109 `README' should mention any `--enable-' and `--with-' options that the
110 package recognizes.
112 For packages that use the X Window System, `configure' can usually
113 find the X include and library files automatically, but if it doesn't,
114 you can use the `configure' options `--x-includes=DIR' and
115 `--x-libraries=DIR' to specify their locations.
117 Specifying the System Type
120 There may be some features `configure' can not figure out
121 automatically, but needs to determine by the type of host the package
122 will run on. Usually `configure' can figure that out, but if it prints
123 a message saying it can not guess the host type, give it the
124 `--host=TYPE' option. TYPE can either be a short name for the system
125 type, such as `sun4', or a canonical name with three fields:
128 See the file `config.sub' for the possible values of each field. If
129 `config.sub' isn't included in this package, then this package doesn't
130 need to know the host type.
132 If you are building compiler tools for cross-compiling, you can also
133 use the `--target=TYPE' option to select the type of system they will
134 produce code for and the `--build=TYPE' option to select the type of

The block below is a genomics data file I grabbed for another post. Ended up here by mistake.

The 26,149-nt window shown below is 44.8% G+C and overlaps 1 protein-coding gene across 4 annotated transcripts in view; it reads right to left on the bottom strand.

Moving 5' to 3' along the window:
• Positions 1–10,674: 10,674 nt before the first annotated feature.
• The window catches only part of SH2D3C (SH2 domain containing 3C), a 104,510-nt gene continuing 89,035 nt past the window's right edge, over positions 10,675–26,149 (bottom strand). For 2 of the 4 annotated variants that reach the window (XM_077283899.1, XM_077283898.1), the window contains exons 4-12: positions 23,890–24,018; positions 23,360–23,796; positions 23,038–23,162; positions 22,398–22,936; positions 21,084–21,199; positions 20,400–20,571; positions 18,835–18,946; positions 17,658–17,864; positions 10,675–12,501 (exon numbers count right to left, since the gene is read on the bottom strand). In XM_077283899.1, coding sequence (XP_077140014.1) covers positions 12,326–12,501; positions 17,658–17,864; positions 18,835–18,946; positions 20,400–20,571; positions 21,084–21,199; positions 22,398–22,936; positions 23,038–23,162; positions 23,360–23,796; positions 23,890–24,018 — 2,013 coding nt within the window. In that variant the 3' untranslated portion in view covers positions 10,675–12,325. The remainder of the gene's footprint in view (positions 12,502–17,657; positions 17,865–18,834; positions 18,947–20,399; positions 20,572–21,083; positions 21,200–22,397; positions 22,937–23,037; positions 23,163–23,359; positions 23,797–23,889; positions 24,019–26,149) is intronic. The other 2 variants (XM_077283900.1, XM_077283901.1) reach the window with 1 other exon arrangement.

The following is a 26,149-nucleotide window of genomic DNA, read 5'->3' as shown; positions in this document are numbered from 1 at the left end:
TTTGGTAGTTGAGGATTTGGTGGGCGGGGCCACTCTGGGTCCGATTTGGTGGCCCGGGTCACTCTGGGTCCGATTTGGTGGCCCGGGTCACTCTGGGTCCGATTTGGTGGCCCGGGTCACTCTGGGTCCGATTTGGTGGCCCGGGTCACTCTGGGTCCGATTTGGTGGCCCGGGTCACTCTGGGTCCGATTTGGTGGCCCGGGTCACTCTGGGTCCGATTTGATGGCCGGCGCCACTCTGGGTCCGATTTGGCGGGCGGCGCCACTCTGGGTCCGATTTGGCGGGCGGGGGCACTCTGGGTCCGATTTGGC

135 system on which you are compiling the package.
137 Sharing Defaults
140 If you want to set default values for `configure' scripts to share,
141 you can create a site shell script called `config.site' that gives
142 default values for variables like `CC', `cache_file', and `prefix'.
143 `configure' looks for `PREFIX/share/config.site' if it exists, then
144 `PREFIX/etc/config.site' if it exists. Or, you can set the
145 `CONFIG_SITE' environment variable to the location of the site script.
146 A warning: not all `configure' scripts look for a site script.
148 Operation Controls
151 `configure' recognizes the following options to control how it
155 Use and save the results of the tests in FILE instead of
156 `./config.cache'. Set FILE to `/dev/null' to disable caching, for
157 debugging `configure'.
160 Print a summary of the options to `configure', and exit.
165 Do not print messages saying which checks are being made.
168 Look for the package's source code in directory DIR. Usually
169 `configure' can determine that directory automatically.
172 Print the version of Autoconf used to generate the `configure'
173 script, and exit.
175 `configure' also accepts some other, not widely useful, options.